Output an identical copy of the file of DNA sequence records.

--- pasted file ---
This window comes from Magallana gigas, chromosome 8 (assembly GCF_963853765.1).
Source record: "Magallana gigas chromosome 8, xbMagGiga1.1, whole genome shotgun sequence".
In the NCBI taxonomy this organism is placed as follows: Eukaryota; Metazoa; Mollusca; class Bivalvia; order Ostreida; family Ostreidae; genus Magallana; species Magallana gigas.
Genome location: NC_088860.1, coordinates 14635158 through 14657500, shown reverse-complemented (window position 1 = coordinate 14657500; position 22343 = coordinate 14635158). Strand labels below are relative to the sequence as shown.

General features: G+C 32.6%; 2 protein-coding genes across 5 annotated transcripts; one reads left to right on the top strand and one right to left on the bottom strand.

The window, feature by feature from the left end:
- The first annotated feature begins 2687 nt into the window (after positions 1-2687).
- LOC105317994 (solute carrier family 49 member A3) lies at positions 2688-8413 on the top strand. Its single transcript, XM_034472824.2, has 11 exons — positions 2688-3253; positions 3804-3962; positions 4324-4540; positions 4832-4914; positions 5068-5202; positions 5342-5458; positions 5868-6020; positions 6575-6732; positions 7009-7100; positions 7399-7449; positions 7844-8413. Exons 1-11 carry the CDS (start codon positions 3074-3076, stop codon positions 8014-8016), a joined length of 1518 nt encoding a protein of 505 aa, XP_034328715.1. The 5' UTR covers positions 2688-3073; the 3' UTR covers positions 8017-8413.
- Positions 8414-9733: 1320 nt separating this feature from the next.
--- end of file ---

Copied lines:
This window comes from Magallana gigas, chromosome 8 (assembly GCF_963853765.1).
Source record: "Magallana gigas chromosome 8, xbMagGiga1.1, whole genome shotgun sequence".
In the NCBI taxonomy this organism is placed as follows: Eukaryota; Metazoa; Mollusca; class Bivalvia; order Ostreida; family Ostreidae; genus Magallana; species Magallana gigas.
Genome location: NC_088860.1, coordinates 14635158 through 14657500, shown reverse-complemented (window position 1 = coordinate 14657500; position 22343 = coordinate 14635158). Strand labels below are relative to the sequence as shown.

General features: G+C 32.6%; 2 protein-coding genes across 5 annotated transcripts; one reads left to right on the top strand and one right to left on the bottom strand.

The window, feature by feature from the left end:
- The first annotated feature begins 2687 nt into the window (after positions 1-2687).
- LOC105317994 (solute carrier family 49 member A3) lies at positions 2688-8413 on the top strand. Its single transcript, XM_034472824.2, has 11 exons — positions 2688-3253; positions 3804-3962; positions 4324-4540; positions 4832-4914; positions 5068-5202; positions 5342-5458; positions 5868-6020; positions 6575-6732; positions 7009-7100; positions 7399-7449; positions 7844-8413. Exons 1-11 carry the CDS (start codon positions 3074-3076, stop codon positions 8014-8016), a joined length of 1518 nt encoding a protein of 505 aa, XP_034328715.1. The 5' UTR covers positions 2688-3073; the 3' UTR covers positions 8017-8413.
- Positions 8414-9733: 1320 nt separating this feature from the next.